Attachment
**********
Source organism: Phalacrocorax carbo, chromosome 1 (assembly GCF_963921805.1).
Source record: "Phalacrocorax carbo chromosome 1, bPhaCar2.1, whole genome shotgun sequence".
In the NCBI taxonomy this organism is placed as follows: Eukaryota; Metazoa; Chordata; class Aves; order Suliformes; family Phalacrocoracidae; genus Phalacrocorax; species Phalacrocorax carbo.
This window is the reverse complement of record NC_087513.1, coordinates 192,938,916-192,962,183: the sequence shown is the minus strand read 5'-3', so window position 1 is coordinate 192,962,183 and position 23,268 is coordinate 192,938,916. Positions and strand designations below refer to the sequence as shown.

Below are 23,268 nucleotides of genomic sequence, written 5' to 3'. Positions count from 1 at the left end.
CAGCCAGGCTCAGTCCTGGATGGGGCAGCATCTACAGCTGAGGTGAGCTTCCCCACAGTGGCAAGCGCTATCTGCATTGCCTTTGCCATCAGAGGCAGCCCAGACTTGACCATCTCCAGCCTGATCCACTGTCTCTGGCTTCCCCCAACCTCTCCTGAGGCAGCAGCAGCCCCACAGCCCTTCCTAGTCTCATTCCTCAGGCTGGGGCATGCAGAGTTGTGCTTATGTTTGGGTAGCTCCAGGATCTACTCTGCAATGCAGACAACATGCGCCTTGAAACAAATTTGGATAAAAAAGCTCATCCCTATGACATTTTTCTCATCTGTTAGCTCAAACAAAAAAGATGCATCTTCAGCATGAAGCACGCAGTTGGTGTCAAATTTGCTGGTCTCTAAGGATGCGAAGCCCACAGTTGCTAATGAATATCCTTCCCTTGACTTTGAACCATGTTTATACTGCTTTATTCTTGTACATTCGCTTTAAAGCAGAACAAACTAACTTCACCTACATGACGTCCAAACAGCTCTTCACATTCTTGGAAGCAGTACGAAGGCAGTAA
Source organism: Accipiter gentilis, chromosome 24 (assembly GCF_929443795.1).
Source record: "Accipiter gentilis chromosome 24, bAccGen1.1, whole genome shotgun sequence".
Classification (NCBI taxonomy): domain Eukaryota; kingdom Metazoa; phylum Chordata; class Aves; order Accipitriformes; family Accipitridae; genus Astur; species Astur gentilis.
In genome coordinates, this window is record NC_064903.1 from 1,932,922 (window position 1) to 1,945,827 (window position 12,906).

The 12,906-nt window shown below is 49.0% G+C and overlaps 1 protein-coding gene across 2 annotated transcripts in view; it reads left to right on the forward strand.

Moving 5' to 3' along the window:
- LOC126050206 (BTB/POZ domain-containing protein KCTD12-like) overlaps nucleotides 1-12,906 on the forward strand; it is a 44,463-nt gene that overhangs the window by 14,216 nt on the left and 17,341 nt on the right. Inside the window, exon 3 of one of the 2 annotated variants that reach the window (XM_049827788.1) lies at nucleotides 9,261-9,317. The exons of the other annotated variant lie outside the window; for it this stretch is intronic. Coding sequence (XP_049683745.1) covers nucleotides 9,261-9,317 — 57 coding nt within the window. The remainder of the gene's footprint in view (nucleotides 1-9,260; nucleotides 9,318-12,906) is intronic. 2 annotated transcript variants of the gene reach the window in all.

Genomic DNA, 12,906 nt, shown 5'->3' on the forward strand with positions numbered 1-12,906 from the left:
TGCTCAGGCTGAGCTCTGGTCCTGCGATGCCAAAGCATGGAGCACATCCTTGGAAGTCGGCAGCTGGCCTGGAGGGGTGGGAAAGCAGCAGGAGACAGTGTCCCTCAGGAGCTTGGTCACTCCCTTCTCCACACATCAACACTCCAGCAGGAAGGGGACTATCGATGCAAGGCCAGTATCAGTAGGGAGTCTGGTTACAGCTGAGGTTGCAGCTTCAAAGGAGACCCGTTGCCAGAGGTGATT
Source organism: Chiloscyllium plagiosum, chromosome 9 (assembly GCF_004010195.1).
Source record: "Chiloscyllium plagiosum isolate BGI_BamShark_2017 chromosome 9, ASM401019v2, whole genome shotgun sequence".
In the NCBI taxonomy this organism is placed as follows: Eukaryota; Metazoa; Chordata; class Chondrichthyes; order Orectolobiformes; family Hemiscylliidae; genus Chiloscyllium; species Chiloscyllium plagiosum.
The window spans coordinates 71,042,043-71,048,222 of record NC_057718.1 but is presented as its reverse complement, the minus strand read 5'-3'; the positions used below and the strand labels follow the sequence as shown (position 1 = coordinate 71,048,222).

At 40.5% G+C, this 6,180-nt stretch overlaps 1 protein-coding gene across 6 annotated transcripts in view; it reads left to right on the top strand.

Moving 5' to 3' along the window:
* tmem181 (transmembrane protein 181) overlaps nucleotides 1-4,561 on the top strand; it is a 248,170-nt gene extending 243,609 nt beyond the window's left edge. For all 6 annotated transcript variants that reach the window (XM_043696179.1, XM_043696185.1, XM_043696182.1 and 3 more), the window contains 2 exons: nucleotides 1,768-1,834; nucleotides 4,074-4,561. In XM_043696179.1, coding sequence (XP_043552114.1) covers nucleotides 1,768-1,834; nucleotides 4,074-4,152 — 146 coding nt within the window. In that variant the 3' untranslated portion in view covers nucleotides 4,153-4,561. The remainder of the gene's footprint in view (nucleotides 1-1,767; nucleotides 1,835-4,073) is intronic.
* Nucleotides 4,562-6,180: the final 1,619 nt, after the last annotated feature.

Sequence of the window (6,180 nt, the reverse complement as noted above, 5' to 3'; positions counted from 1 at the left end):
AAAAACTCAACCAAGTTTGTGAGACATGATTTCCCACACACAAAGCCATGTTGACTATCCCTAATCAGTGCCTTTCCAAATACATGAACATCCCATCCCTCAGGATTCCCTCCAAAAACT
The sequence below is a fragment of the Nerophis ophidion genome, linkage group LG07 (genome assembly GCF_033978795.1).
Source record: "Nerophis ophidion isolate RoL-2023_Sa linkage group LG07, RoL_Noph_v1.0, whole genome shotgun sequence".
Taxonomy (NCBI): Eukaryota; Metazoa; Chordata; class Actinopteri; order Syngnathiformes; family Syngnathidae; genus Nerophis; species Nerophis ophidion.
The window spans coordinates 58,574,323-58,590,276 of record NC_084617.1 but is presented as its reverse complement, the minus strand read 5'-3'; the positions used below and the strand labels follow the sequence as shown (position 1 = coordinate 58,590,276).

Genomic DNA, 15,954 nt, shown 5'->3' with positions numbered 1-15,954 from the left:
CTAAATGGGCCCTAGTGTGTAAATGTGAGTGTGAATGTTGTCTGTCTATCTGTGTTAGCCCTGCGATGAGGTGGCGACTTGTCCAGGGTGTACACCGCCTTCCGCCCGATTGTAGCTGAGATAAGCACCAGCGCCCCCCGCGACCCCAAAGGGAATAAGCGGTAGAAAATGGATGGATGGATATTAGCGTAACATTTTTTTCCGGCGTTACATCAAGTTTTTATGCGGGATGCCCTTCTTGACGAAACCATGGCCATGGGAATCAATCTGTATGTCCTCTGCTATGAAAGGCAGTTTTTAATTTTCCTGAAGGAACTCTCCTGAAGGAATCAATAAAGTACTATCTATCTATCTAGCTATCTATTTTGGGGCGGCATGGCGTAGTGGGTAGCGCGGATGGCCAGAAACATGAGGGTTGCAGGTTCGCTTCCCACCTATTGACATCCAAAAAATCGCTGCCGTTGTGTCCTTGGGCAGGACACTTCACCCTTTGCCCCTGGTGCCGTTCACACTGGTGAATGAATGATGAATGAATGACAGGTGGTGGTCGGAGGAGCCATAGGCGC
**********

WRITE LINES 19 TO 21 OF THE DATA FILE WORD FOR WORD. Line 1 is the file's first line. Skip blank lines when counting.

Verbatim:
The window spans coordinates 71,042,043-71,048,222 of record NC_057718.1 but is presented as its reverse complement, the minus strand read 5'-3'; the positions used below and the strand labels follow the sequence as shown (position 1 = coordinate 71,048,222).

At 40.5% G+C, this 6,180-nt stretch overlaps 1 protein-coding gene across 6 annotated transcripts in view; it reads left to right on the top strand.

Moving 5' to 3' along the window: